Artist Ron Miller's concept art for Cronenberg's Total Recall - see more here.
Total Recall is a nearly perfect movie -- full of Schwarzenegger self-satire, beautifully rendered practical special effects and a wonderful blend of smart science fiction and gratuitous pulpy action. But what if the movie had mutant space camels? Oh God, what have we been missing all this time?
Total Recall took its sweet time in its journey to the big screen. Based on a short story by science-fiction master Philip K. Dick, the movie was first bought for development by Ronald D. Shusett in the ‘70s. Shusett invited future Alien collaborator Dan O’Bannon to help flesh out the 23 page short story into a feature-length film. Shusett and O’Bannon’s script was a mess of conflicting ideas -- with O’Bannon pushing for a weighty science fiction concept with an ending that saw the hero transformed into a godlike synthetic being housing the entirety of the Martian race and Shusett keen on creating Raiders Of The Lost Ark on Mars.
The two took the script to Disney, where Shusett had a development deal after the success of Alien, but the studio passed -- allowing mega-producer Dino De Laurentiis to swoop in and acquire the project. While early attempts to rework the script’s third act with directors Richard Rush (The Stunt Man) and Lewis Teague (Cujo) didn’t work out, it was hoped that Canadian filmmaker David Cronenberg would be the one to crack the code for successfully bridging Philip K. Dick’s ideas to the fun adventure film the producers’ had envisioned for the project. Unfortunately, nobody told Cronenberg this.
Cronenberg spent a year on the script -- stripping away any sense of levity and camp that had been layered onto Dick’s story. The result was something thematically very faithful to the original short story but in direct contrast to what the producers had hired Cronenberg to make. Cronenberg’s vision for the film’s protagonist was actor William Hurt. Douglas Quaid was a psychologically wrecked man struggling to piece his memories together. Of course, it was Cronenberg, undisputed master of body horror, who also introduced the concept of mutants into Total Recall. Without Cronenberg’s involvement, we would never have had Kuato, the tumorous oracle who leads the Martian rebellion, or any of the other malformed mutants who make the Red Planet their home. Cronenberg also took the concept of Ganzibulls, Martian creatures created by Shusett that were basically camels outfitted with oxygen masks, and turned them into sewer-dwelling mutant camels.
Cronenberg, faced with the reality that the movie he hoped to make was in stark contrast to the movie he had been hired to make, left the project around the same time Richard Dreyfuss became attached to star. As the years passed, the project continued to evolve -- and even came close to shooting with director Bruce Beresford and Patrick Swayze. Of course, the film would eventually get made with director Paul Verhoeven and Arnold Schwarzenegger, but Cronenberg’s legacy does not end there.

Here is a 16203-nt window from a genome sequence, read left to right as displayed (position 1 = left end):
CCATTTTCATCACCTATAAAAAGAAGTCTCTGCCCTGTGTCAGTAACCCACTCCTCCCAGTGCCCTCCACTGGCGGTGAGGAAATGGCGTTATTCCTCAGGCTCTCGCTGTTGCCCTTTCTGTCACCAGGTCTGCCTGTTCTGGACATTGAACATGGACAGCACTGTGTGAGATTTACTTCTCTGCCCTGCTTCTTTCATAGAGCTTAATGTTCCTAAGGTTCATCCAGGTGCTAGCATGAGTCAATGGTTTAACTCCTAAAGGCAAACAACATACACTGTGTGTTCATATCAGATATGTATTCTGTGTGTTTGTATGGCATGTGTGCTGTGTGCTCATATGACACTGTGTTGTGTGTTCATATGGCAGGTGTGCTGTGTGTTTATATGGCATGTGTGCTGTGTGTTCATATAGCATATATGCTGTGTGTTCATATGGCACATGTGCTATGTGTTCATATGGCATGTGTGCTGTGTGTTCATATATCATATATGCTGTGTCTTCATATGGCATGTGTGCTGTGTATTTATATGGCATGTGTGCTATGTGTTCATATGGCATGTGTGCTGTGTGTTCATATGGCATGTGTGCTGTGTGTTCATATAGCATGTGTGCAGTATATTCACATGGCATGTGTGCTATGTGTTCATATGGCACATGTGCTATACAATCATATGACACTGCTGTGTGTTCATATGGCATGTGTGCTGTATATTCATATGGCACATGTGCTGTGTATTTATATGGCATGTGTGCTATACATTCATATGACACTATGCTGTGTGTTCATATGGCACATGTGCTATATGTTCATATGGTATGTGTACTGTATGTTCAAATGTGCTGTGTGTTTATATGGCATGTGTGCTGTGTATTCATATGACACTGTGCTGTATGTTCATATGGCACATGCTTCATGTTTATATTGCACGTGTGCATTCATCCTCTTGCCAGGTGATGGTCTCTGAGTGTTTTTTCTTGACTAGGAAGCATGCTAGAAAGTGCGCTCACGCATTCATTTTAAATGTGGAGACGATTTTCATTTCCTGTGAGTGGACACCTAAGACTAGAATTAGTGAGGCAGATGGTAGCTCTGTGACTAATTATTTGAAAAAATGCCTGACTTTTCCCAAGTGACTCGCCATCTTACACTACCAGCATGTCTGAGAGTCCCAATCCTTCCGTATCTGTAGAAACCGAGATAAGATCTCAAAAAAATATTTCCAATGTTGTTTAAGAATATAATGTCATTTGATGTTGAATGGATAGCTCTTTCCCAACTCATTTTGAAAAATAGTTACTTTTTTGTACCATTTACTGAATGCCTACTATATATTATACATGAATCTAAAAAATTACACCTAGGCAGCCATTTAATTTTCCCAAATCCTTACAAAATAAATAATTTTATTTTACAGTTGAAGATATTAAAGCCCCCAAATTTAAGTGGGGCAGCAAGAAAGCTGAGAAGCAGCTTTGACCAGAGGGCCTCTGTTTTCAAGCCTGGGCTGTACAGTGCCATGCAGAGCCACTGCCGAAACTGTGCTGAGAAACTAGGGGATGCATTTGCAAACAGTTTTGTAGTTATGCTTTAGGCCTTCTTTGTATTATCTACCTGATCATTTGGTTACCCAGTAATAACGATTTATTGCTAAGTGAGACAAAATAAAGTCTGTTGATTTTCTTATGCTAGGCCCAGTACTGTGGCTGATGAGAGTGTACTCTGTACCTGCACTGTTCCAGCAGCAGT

After Total Recall was an international success, Gary Goldman, the writer that was hired to polish up the script for Paul Verhoeven, decided to option another Philip K. Dick short story for his directorial debut -- Minority Report. After talking with Verhoeven in the hopes the filmmaker would lend his name to the project as a producer, Verhoeven convinced Goldman that Minority Report would make a perfect sequel to Total Recall. Unbeknownst to Goldman and Verhoeven, though, Ronald D. Shusett had it in his contract to write the first draft to any sequel to Total Recall. Shusett agreed to Goldman’s suggestion that they co-write the sequel together and that the contract be amended that Goldman would be attached to co-write any sequels.
It was through the concept of mutants, brought to the story by Cronenberg, that Shusett and Goldberg found the way to connect Minority Report’s story to the world of Total Recall. In the final filmed version of Total Recall, it was established that the mutants had some degree of precognitive ability. In Goldman’s script for Total Recall 2, Quaid becomes the head of a company who uses the mutants to see into the future and predict crimes before they happen.
Unfortunately, just as the project was building momentum, Carolco Pictures, the film’s studio, went out of business and the writers were able to take the project to 20th Century Fox. Unfortunately, it was at Fox that Verhoeven was betrayed by his former cinematographer Jan De Bont, who had been eying the script and worked with Fox to wrestle it away from Verhoeven. De Bont and the studio proceeded to strip the script of all connections to Total Recall and set the story up as its own project. After a series of flops (Speed 2 and The Haunting) from De Bont, Fox lost interest in making the project. It was at this point that Spielberg stepped in and developed the project -- combining elements of both the De Bont draft and Goldman and Shusett’s draft. De Bont, Goldman and Shusett would all receive producer credits on Spielberg’s final film, and Goldman and Shusett would find their contract evoked one more time when Dimension Films bought the rights to Total Recall, intending to make a sequel.
For more information on the making of Total Recall (and its proposed sequel), check out David Hughes’ excellent book Tales From Development Hell -- Hughes goes into great detail exploring the troubled production history of films such as Darren Aronofsky’s Batman, Paul Verhoeven’s Crusade and more.